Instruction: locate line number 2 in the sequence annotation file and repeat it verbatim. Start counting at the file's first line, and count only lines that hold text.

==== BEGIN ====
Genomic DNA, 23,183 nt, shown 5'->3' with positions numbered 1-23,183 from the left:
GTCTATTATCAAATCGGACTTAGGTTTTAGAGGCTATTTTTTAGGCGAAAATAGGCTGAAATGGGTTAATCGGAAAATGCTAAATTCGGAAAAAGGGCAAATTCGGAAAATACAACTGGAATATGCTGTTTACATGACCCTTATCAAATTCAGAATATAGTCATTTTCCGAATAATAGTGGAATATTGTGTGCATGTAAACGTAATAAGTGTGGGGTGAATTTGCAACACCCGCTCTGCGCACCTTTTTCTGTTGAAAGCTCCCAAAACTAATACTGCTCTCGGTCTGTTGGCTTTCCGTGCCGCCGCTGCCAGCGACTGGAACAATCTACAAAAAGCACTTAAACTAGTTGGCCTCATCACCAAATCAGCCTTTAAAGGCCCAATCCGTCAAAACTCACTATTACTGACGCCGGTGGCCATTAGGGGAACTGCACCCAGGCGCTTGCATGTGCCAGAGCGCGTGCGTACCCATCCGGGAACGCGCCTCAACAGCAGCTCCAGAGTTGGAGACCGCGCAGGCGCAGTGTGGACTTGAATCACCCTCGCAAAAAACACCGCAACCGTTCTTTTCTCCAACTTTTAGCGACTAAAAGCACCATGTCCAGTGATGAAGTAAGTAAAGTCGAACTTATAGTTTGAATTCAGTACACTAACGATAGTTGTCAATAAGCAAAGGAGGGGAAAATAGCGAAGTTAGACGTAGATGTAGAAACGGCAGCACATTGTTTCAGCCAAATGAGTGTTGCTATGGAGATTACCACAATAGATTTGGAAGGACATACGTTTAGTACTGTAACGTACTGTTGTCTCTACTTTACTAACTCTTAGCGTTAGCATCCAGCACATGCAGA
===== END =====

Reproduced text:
GTCTATTATCAAATCGGACTTAGGTTTTAGAGGCTATTTTTTAGGCGAAAATAGGCTGAAATGGGTTAATCGGAAAATGCTAAATTCGGAAAAAGGGCAAATTCGGAAAATACAACTGGAATATGCTGTTTACATGACCCTTATCAAATTCAGAATATAGTCATTTTCCGAATAATAGTGGAATATTGTGTGCATGTAAACGTAATAAGTGTGGGGTGAATTTGCAACACCCGCTCTGCGCACCTTTTTCTGTTGAAAGCTCCCAAAACTAATACTGCTCTCGGTCTGTTGGCTTTCCGTGCCGCCGCTGCCAGCGACTGGAACAATCTACAAAAAGCACTTAAACTAGTTGGCCTCATCACCAAATCAGCCTTTAAAGGCCCAATCCGTCAAAACTCACTATTACTGACGCCGGTGGCCATTAGGGGAACTGCACCCAGGCGCTTGCATGTGCCAGAGCGCGTGCGTACCCATCCGGGAACGCGCCTCAACAGCAGCTCCAGAGTTGGAGACCGCGCAGGCGCAGTGTGGACTTGAATCACCCTCGCAAAAAACACCGCAACCGTTCTTTTCTCCAACTTTTAGCGACTAAAAGCACCATGTCCAGTGATGAAGTAAGTAAAGTCGAACTTATAGTTTGAATTCAGTACACTAACGATAGTTGTCAATAAGCAAAGGAGGGGAAAATAGCGAAGTTAGACGTAGATGTAGAAACGGCAGCACATTGTTTCAGCCAAATGAGTGTTGCTATGGAGATTACCACAATAGATTTGGAAGGACATACGTTTAGTACTGTAACGTACTGTTGTCTCTACTTTACTAACTCTTAGCGTTAGCATCCAGCACATGCAGA